Hubble investigates dark spot on Neptune
If Neptune seems a bit blemished of late, it's because NASA has confirmed that a dark spot has shown up in its bluish atmosphere. Observations by the Hubble Space Telescope taken in May show that a dark vortex has appeared in the southern hemisphere. This high-pressure system is accompanied by brighter "companion clouds" and is the first such dark spot to be seen this century.
According to NASA, the dark spot was first detected by amateur astronomers and the Keck Observatory in Hawaii, in July 2015. Though the spot couldn't be seen directly, its bright companion clouds were detected. Because earthbound telescopes lack the necessary resolution, the Hubble was brought in as part of its Outer Planet Atmospheres Legacy (OPAL) program, which regularly re-examines the outer Solar System. In September 2015, the space telescope observed a dark spot, which was confirmed by a second observation in May. The new data aided in the generation of high-resolution maps.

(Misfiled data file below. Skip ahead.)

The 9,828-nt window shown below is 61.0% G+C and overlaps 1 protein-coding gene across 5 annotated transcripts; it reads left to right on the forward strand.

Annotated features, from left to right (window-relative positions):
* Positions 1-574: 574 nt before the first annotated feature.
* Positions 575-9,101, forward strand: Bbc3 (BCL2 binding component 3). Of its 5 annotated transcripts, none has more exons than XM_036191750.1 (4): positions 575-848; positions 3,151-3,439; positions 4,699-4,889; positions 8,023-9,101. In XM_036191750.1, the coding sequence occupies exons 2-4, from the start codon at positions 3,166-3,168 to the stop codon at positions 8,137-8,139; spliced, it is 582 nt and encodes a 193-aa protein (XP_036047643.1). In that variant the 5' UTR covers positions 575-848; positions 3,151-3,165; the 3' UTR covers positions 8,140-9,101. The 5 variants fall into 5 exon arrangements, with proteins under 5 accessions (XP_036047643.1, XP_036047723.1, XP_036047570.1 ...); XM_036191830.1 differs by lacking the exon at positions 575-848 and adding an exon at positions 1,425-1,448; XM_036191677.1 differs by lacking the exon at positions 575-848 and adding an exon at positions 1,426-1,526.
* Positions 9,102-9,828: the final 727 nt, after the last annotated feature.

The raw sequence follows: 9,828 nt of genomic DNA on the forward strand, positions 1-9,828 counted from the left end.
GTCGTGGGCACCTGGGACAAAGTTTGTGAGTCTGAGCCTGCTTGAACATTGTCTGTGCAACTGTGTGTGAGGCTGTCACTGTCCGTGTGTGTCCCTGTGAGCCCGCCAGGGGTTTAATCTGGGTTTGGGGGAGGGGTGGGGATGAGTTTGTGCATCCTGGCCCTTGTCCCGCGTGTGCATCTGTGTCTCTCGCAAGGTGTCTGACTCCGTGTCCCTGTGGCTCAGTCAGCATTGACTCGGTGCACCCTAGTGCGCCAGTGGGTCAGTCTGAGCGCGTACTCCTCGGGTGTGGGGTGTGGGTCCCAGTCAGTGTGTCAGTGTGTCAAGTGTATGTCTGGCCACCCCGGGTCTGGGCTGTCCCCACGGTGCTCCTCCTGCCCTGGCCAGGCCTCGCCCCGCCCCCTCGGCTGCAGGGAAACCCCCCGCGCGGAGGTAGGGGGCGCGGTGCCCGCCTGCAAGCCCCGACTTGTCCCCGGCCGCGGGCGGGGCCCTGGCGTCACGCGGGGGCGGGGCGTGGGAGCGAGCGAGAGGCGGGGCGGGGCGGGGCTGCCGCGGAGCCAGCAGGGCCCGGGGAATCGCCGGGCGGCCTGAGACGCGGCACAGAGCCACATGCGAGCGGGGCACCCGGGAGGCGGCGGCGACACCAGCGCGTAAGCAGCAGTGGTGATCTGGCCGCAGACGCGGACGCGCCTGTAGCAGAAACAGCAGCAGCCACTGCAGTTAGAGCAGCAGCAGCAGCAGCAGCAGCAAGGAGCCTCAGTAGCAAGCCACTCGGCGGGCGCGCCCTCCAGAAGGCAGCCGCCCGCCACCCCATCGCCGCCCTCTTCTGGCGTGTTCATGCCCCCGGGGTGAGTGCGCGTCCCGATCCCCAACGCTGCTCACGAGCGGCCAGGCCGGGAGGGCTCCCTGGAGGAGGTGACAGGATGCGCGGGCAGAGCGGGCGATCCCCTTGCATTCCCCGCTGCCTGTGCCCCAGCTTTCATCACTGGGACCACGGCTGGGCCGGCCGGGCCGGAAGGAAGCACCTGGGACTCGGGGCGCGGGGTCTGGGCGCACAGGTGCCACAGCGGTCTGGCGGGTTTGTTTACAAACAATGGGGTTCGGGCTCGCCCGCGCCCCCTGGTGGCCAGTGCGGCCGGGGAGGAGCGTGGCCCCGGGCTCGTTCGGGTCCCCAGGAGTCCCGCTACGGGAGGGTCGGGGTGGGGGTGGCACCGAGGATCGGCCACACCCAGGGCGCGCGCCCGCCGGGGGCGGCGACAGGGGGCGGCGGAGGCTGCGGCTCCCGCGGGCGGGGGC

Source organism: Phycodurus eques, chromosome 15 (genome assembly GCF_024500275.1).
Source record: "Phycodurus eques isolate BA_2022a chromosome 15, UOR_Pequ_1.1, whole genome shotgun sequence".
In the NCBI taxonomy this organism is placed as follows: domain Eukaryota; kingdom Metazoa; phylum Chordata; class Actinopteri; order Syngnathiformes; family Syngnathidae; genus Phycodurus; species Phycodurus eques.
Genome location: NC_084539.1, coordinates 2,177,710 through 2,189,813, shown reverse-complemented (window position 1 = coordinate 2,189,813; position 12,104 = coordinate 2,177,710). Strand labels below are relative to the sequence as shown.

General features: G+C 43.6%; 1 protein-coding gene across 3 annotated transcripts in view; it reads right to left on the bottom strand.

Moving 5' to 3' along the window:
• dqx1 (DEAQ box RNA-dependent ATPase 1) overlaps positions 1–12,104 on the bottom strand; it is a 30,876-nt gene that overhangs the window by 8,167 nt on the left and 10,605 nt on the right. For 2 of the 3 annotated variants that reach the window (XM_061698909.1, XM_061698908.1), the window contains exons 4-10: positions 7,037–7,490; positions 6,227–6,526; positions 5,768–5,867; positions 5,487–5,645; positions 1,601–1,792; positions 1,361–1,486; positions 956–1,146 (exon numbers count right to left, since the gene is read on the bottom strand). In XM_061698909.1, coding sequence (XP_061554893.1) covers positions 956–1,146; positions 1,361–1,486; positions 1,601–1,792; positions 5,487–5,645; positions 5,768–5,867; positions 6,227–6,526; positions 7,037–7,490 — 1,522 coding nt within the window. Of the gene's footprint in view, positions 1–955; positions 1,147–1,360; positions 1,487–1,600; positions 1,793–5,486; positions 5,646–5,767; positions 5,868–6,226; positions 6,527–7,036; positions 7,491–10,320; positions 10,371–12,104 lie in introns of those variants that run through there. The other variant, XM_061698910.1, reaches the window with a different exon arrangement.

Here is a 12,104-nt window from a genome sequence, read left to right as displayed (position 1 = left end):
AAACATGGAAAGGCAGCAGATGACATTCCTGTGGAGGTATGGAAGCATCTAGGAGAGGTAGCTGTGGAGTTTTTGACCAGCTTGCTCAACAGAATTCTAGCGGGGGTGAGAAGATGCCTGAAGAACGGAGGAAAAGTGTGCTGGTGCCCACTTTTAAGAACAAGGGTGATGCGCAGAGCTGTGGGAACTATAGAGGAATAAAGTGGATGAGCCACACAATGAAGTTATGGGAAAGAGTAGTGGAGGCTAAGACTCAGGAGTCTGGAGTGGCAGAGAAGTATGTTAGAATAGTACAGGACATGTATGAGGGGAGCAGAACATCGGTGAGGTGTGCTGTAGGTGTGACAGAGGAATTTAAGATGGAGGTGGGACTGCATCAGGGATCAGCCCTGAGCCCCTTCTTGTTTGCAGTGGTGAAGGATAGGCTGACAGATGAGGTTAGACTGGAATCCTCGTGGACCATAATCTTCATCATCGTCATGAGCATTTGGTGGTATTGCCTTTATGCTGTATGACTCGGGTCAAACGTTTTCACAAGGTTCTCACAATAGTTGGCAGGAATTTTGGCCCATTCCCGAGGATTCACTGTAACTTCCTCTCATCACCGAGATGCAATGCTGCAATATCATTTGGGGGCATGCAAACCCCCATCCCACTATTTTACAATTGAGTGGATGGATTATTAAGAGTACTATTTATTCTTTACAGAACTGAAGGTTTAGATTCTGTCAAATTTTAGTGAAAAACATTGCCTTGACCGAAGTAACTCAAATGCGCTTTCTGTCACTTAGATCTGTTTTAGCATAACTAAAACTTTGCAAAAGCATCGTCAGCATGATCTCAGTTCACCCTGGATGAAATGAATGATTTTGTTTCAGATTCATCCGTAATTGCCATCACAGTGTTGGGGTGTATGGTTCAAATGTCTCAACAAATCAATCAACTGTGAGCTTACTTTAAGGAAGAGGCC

The structure of the vortex is similar to those seen by the unmanned Voyager 2 probe during its 1989 flyby of Neptune, and by Hubble in 1994. While the spot is a high-pressure vortex, the companion clouds are believed to be ambient air forced up by the vortex, where methane freezes into reflective ice crystals. As such spots form, they vary in stability as they wander in latitude before breaking up.
"Dark vortices coast through the atmosphere like huge, lens-shaped gaseous mountains," says Mike Wong, who led the team that analyzed the Hubble data. "And the companion clouds are similar to so-called orographic clouds that appear as pancake-shaped features lingering over mountains on Earth."
The space agency says that astronomers are interested in the Neptunian spots because they provide insights into the structure and dynamics of the surrounding atmosphere.